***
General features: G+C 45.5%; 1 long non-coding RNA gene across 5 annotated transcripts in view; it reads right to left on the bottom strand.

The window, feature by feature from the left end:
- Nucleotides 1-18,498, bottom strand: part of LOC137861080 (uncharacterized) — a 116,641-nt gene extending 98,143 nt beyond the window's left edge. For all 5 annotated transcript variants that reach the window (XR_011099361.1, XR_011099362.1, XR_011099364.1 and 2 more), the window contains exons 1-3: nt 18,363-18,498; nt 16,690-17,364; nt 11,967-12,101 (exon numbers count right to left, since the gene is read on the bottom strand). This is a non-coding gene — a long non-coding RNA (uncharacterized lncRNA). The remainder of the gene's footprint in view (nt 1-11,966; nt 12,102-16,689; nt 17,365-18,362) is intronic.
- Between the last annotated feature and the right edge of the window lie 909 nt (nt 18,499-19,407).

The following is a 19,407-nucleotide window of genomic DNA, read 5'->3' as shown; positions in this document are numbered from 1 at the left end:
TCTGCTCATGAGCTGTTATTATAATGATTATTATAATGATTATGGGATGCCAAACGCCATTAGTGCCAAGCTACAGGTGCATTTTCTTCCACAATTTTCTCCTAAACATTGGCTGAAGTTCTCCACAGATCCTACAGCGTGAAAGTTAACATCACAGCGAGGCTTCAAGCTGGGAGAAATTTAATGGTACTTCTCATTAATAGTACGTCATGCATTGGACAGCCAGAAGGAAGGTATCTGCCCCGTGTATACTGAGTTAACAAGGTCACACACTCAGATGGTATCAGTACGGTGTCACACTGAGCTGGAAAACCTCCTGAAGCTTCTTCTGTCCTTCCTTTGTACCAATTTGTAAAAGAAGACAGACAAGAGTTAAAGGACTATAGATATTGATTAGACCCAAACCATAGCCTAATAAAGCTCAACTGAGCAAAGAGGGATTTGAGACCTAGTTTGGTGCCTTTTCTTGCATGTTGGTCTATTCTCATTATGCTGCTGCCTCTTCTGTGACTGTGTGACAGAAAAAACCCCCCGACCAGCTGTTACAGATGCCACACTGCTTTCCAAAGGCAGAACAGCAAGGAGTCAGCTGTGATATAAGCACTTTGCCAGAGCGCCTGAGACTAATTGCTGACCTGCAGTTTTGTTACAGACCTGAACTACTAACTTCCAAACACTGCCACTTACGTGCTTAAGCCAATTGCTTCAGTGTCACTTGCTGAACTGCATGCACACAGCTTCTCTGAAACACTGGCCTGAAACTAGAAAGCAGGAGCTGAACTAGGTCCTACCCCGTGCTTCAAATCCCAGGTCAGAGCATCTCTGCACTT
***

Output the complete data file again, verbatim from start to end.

General features: G+C 45.5%; 1 long non-coding RNA gene across 5 annotated transcripts in view; it reads right to left on the bottom strand.

The window, feature by feature from the left end:
- Nucleotides 1-18,498, bottom strand: part of LOC137861080 (uncharacterized) — a 116,641-nt gene extending 98,143 nt beyond the window's left edge. For all 5 annotated transcript variants that reach the window (XR_011099361.1, XR_011099362.1, XR_011099364.1 and 2 more), the window contains exons 1-3: nt 18,363-18,498; nt 16,690-17,364; nt 11,967-12,101 (exon numbers count right to left, since the gene is read on the bottom strand). This is a non-coding gene — a long non-coding RNA (uncharacterized lncRNA). The remainder of the gene's footprint in view (nt 1-11,966; nt 12,102-16,689; nt 17,365-18,362) is intronic.
- Between the last annotated feature and the right edge of the window lie 909 nt (nt 18,499-19,407).

The following is a 19,407-nucleotide window of genomic DNA, read 5'->3' as shown; positions in this document are numbered from 1 at the left end:
TCTGCTCATGAGCTGTTATTATAATGATTATTATAATGATTATGGGATGCCAAACGCCATTAGTGCCAAGCTACAGGTGCATTTTCTTCCACAATTTTCTCCTAAACATTGGCTGAAGTTCTCCACAGATCCTACAGCGTGAAAGTTAACATCACAGCGAGGCTTCAAGCTGGGAGAAATTTAATGGTACTTCTCATTAATAGTACGTCATGCATTGGACAGCCAGAAGGAAGGTATCTGCCCCGTGTATACTGAGTTAACAAGGTCACACACTCAGATGGTATCAGTACGGTGTCACACTGAGCTGGAAAACCTCCTGAAGCTTCTTCTGTCCTTCCTTTGTACCAATTTGTAAAAGAAGACAGACAAGAGTTAAAGGACTATAGATATTGATTAGACCCAAACCATAGCCTAATAAAGCTCAACTGAGCAAAGAGGGATTTGAGACCTAGTTTGGTGCCTTTTCTTGCATGTTGGTCTATTCTCATTATGCTGCTGCCTCTTCTGTGACTGTGTGACAGAAAAAACCCCCCGACCAGCTGTTACAGATGCCACACTGCTTTCCAAAGGCAGAACAGCAAGGAGTCAGCTGTGATATAAGCACTTTGCCAGAGCGCCTGAGACTAATTGCTGACCTGCAGTTTTGTTACAGACCTGAACTACTAACTTCCAAACACTGCCACTTACGTGCTTAAGCCAATTGCTTCAGTGTCACTTGCTGAACTGCATGCACACAGCTTCTCTGAAACACTGGCCTGAAACTAGAAAGCAGGAGCTGAACTAGGTCCTACCCCGTGCTTCAAATCCCAGGTCAGAGCATCTCTGCACTT